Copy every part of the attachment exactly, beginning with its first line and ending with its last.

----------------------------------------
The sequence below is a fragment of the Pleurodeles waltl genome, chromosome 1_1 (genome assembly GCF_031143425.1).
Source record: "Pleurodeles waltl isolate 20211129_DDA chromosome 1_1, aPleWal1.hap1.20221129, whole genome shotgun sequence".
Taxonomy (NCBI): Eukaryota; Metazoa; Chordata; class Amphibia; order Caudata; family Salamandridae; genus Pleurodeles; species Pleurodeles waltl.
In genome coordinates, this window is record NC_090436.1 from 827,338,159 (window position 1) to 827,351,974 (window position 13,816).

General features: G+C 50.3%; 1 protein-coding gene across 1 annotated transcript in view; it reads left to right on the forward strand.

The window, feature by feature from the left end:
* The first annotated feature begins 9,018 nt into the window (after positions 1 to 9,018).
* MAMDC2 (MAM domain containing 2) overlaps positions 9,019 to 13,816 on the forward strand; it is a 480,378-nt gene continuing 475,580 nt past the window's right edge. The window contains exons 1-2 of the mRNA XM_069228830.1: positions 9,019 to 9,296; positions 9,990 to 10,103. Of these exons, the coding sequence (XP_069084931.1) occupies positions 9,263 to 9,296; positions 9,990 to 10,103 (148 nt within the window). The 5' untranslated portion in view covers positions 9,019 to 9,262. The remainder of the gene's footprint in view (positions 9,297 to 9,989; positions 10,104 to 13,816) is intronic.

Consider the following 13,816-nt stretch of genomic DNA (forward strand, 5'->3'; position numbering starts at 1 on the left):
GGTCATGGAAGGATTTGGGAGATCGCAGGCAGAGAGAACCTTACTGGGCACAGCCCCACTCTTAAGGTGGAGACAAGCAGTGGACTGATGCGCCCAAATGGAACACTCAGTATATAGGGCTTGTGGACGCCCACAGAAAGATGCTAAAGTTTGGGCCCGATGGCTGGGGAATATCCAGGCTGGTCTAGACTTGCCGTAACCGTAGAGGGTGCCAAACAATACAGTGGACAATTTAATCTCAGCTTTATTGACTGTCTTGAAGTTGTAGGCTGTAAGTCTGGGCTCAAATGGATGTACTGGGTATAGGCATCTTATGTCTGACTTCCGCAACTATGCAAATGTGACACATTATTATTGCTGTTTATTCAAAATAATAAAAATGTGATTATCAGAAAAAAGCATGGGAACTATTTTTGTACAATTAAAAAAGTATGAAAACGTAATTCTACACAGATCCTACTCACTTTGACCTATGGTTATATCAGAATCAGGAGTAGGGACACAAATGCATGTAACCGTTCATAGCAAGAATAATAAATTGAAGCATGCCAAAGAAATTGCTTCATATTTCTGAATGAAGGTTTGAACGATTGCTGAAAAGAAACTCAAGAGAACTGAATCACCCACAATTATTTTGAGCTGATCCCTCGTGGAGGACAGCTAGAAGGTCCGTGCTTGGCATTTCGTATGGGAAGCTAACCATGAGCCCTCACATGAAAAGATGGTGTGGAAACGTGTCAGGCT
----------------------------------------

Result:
The sequence below is a fragment of the Pleurodeles waltl genome, chromosome 1_1 (genome assembly GCF_031143425.1).
Source record: "Pleurodeles waltl isolate 20211129_DDA chromosome 1_1, aPleWal1.hap1.20221129, whole genome shotgun sequence".
Taxonomy (NCBI): Eukaryota; Metazoa; Chordata; class Amphibia; order Caudata; family Salamandridae; genus Pleurodeles; species Pleurodeles waltl.
In genome coordinates, this window is record NC_090436.1 from 827,338,159 (window position 1) to 827,351,974 (window position 13,816).

General features: G+C 50.3%; 1 protein-coding gene across 1 annotated transcript in view; it reads left to right on the forward strand.

The window, feature by feature from the left end:
* The first annotated feature begins 9,018 nt into the window (after positions 1 to 9,018).
* MAMDC2 (MAM domain containing 2) overlaps positions 9,019 to 13,816 on the forward strand; it is a 480,378-nt gene continuing 475,580 nt past the window's right edge. The window contains exons 1-2 of the mRNA XM_069228830.1: positions 9,019 to 9,296; positions 9,990 to 10,103. Of these exons, the coding sequence (XP_069084931.1) occupies positions 9,263 to 9,296; positions 9,990 to 10,103 (148 nt within the window). The 5' untranslated portion in view covers positions 9,019 to 9,262. The remainder of the gene's footprint in view (positions 9,297 to 9,989; positions 10,104 to 13,816) is intronic.

Consider the following 13,816-nt stretch of genomic DNA (forward strand, 5'->3'; position numbering starts at 1 on the left):
GGTCATGGAAGGATTTGGGAGATCGCAGGCAGAGAGAACCTTACTGGGCACAGCCCCACTCTTAAGGTGGAGACAAGCAGTGGACTGATGCGCCCAAATGGAACACTCAGTATATAGGGCTTGTGGACGCCCACAGAAAGATGCTAAAGTTTGGGCCCGATGGCTGGGGAATATCCAGGCTGGTCTAGACTTGCCGTAACCGTAGAGGGTGCCAAACAATACAGTGGACAATTTAATCTCAGCTTTATTGACTGTCTTGAAGTTGTAGGCTGTAAGTCTGGGCTCAAATGGATGTACTGGGTATAGGCATCTTATGTCTGACTTCCGCAACTATGCAAATGTGACACATTATTATTGCTGTTTATTCAAAATAATAAAAATGTGATTATCAGAAAAAAGCATGGGAACTATTTTTGTACAATTAAAAAAGTATGAAAACGTAATTCTACACAGATCCTACTCACTTTGACCTATGGTTATATCAGAATCAGGAGTAGGGACACAAATGCATGTAACCGTTCATAGCAAGAATAATAAATTGAAGCATGCCAAAGAAATTGCTTCATATTTCTGAATGAAGGTTTGAACGATTGCTGAAAAGAAACTCAAGAGAACTGAATCACCCACAATTATTTTGAGCTGATCCCTCGTGGAGGACAGCTAGAAGGTCCGTGCTTGGCATTTCGTATGGGAAGCTAACCATGAGCCCTCACATGAAAAGATGGTGTGGAAACGTGTCAGGCT